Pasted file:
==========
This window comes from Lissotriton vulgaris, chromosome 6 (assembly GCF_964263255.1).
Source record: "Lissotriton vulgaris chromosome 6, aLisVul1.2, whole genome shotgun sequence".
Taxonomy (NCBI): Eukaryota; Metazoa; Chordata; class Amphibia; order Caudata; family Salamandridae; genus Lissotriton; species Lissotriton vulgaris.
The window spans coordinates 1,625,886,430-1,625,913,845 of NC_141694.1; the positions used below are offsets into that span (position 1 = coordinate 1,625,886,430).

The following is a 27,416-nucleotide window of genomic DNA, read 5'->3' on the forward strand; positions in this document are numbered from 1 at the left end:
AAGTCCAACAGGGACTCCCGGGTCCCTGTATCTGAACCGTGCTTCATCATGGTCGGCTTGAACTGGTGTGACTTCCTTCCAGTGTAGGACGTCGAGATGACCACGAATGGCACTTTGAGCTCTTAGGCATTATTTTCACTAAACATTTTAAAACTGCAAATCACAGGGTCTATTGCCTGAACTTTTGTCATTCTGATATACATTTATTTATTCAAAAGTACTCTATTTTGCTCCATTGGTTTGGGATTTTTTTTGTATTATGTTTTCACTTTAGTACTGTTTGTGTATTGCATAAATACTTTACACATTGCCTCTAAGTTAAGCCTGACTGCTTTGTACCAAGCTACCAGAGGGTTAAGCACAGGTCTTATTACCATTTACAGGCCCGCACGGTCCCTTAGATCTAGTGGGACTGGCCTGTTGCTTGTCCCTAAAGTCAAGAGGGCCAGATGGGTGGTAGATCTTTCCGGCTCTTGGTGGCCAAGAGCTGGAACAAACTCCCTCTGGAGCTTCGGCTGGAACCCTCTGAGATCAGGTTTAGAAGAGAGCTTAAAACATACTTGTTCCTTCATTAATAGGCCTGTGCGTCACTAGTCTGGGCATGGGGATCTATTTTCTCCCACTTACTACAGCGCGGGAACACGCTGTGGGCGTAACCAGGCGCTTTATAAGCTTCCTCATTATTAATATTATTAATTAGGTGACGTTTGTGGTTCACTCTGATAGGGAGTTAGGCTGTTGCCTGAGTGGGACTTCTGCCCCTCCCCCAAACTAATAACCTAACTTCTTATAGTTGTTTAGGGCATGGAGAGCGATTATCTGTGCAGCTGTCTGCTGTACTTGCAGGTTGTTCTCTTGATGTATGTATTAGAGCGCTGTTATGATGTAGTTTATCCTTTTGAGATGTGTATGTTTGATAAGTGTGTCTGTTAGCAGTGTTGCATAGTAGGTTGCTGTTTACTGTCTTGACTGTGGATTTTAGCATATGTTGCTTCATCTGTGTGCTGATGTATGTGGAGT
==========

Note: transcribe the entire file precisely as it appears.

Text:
This window comes from Lissotriton vulgaris, chromosome 6 (assembly GCF_964263255.1).
Source record: "Lissotriton vulgaris chromosome 6, aLisVul1.2, whole genome shotgun sequence".
Taxonomy (NCBI): Eukaryota; Metazoa; Chordata; class Amphibia; order Caudata; family Salamandridae; genus Lissotriton; species Lissotriton vulgaris.
The window spans coordinates 1,625,886,430-1,625,913,845 of NC_141694.1; the positions used below are offsets into that span (position 1 = coordinate 1,625,886,430).

The following is a 27,416-nucleotide window of genomic DNA, read 5'->3' on the forward strand; positions in this document are numbered from 1 at the left end:
AAGTCCAACAGGGACTCCCGGGTCCCTGTATCTGAACCGTGCTTCATCATGGTCGGCTTGAACTGGTGTGACTTCCTTCCAGTGTAGGACGTCGAGATGACCACGAATGGCACTTTGAGCTCTTAGGCATTATTTTCACTAAACATTTTAAAACTGCAAATCACAGGGTCTATTGCCTGAACTTTTGTCATTCTGATATACATTTATTTATTCAAAAGTACTCTATTTTGCTCCATTGGTTTGGGATTTTTTTTGTATTATGTTTTCACTTTAGTACTGTTTGTGTATTGCATAAATACTTTACACATTGCCTCTAAGTTAAGCCTGACTGCTTTGTACCAAGCTACCAGAGGGTTAAGCACAGGTCTTATTACCATTTACAGGCCCGCACGGTCCCTTAGATCTAGTGGGACTGGCCTGTTGCTTGTCCCTAAAGTCAAGAGGGCCAGATGGGTGGTAGATCTTTCCGGCTCTTGGTGGCCAAGAGCTGGAACAAACTCCCTCTGGAGCTTCGGCTGGAACCCTCTGAGATCAGGTTTAGAAGAGAGCTTAAAACATACTTGTTCCTTCATTAATAGGCCTGTGCGTCACTAGTCTGGGCATGGGGATCTATTTTCTCCCACTTACTACAGCGCGGGAACACGCTGTGGGCGTAACCAGGCGCTTTATAAGCTTCCTCATTATTAATATTATTAATTAGGTGACGTTTGTGGTTCACTCTGATAGGGAGTTAGGCTGTTGCCTGAGTGGGACTTCTGCCCCTCCCCCAAACTAATAACCTAACTTCTTATAGTTGTTTAGGGCATGGAGAGCGATTATCTGTGCAGCTGTCTGCTGTACTTGCAGGTTGTTCTCTTGATGTATGTATTAGAGCGCTGTTATGATGTAGTTTATCCTTTTGAGATGTGTATGTTTGATAAGTGTGTCTGTTAGCAGTGTTGCATAGTAGGTTGCTGTTTACTGTCTTGACTGTGGATTTTAGCATATGTTGCTTCATCTGTGTGCTGATGTATGTGGAGT